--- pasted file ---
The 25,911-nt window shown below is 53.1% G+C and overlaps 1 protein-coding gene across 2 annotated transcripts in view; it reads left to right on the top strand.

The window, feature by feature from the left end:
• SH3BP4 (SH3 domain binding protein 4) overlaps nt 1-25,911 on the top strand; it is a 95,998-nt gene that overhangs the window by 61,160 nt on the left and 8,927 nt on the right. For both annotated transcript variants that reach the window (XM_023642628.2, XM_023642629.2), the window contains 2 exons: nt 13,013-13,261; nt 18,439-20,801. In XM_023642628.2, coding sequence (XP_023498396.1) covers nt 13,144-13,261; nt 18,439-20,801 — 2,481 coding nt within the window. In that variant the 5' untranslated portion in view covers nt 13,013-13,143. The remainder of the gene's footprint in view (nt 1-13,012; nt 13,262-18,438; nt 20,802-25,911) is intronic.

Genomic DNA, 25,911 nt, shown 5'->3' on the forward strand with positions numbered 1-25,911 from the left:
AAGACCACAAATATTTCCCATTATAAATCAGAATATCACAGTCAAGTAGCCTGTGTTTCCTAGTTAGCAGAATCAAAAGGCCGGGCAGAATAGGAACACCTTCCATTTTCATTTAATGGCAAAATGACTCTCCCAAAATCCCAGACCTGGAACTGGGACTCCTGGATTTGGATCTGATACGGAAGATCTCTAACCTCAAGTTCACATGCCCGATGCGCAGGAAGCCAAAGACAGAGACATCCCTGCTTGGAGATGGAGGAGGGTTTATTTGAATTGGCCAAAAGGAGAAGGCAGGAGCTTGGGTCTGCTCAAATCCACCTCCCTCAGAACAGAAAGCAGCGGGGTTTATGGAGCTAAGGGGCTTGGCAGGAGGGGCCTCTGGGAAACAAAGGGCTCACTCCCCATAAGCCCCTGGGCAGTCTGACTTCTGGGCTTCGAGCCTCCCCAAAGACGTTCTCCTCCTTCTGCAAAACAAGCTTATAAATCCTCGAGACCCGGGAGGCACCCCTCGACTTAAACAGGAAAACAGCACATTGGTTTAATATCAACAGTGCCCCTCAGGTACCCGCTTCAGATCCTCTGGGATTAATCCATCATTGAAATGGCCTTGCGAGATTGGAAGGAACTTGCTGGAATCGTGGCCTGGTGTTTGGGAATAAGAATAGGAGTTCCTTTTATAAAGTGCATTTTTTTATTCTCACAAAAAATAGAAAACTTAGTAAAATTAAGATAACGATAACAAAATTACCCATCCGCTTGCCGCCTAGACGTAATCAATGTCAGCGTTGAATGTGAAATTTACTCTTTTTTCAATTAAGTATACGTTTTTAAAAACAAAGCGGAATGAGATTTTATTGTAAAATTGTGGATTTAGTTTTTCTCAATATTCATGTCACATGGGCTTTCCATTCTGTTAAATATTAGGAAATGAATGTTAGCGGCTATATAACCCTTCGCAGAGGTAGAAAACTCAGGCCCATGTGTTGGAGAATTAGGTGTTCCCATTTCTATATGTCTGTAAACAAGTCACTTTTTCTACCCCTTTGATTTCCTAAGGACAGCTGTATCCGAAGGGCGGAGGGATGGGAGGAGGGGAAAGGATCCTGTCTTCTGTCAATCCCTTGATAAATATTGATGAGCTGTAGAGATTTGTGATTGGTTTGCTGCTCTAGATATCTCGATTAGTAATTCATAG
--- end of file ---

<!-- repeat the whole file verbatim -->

The 25,911-nt window shown below is 53.1% G+C and overlaps 1 protein-coding gene across 2 annotated transcripts in view; it reads left to right on the top strand.

The window, feature by feature from the left end:
• SH3BP4 (SH3 domain binding protein 4) overlaps nt 1-25,911 on the top strand; it is a 95,998-nt gene that overhangs the window by 61,160 nt on the left and 8,927 nt on the right. For both annotated transcript variants that reach the window (XM_023642628.2, XM_023642629.2), the window contains 2 exons: nt 13,013-13,261; nt 18,439-20,801. In XM_023642628.2, coding sequence (XP_023498396.1) covers nt 13,144-13,261; nt 18,439-20,801 — 2,481 coding nt within the window. In that variant the 5' untranslated portion in view covers nt 13,013-13,143. The remainder of the gene's footprint in view (nt 1-13,012; nt 13,262-18,438; nt 20,802-25,911) is intronic.

Genomic DNA, 25,911 nt, shown 5'->3' on the forward strand with positions numbered 1-25,911 from the left:
AAGACCACAAATATTTCCCATTATAAATCAGAATATCACAGTCAAGTAGCCTGTGTTTCCTAGTTAGCAGAATCAAAAGGCCGGGCAGAATAGGAACACCTTCCATTTTCATTTAATGGCAAAATGACTCTCCCAAAATCCCAGACCTGGAACTGGGACTCCTGGATTTGGATCTGATACGGAAGATCTCTAACCTCAAGTTCACATGCCCGATGCGCAGGAAGCCAAAGACAGAGACATCCCTGCTTGGAGATGGAGGAGGGTTTATTTGAATTGGCCAAAAGGAGAAGGCAGGAGCTTGGGTCTGCTCAAATCCACCTCCCTCAGAACAGAAAGCAGCGGGGTTTATGGAGCTAAGGGGCTTGGCAGGAGGGGCCTCTGGGAAACAAAGGGCTCACTCCCCATAAGCCCCTGGGCAGTCTGACTTCTGGGCTTCGAGCCTCCCCAAAGACGTTCTCCTCCTTCTGCAAAACAAGCTTATAAATCCTCGAGACCCGGGAGGCACCCCTCGACTTAAACAGGAAAACAGCACATTGGTTTAATATCAACAGTGCCCCTCAGGTACCCGCTTCAGATCCTCTGGGATTAATCCATCATTGAAATGGCCTTGCGAGATTGGAAGGAACTTGCTGGAATCGTGGCCTGGTGTTTGGGAATAAGAATAGGAGTTCCTTTTATAAAGTGCATTTTTTTATTCTCACAAAAAATAGAAAACTTAGTAAAATTAAGATAACGATAACAAAATTACCCATCCGCTTGCCGCCTAGACGTAATCAATGTCAGCGTTGAATGTGAAATTTACTCTTTTTTCAATTAAGTATACGTTTTTAAAAACAAAGCGGAATGAGATTTTATTGTAAAATTGTGGATTTAGTTTTTCTCAATATTCATGTCACATGGGCTTTCCATTCTGTTAAATATTAGGAAATGAATGTTAGCGGCTATATAACCCTTCGCAGAGGTAGAAAACTCAGGCCCATGTGTTGGAGAATTAGGTGTTCCCATTTCTATATGTCTGTAAACAAGTCACTTTTTCTACCCCTTTGATTTCCTAAGGACAGCTGTATCCGAAGGGCGGAGGGATGGGAGGAGGGGAAAGGATCCTGTCTTCTGTCAATCCCTTGATAAATATTGATGAGCTGTAGAGATTTGTGATTGGTTTGCTGCTCTAGATATCTCGATTAGTAATTCATAG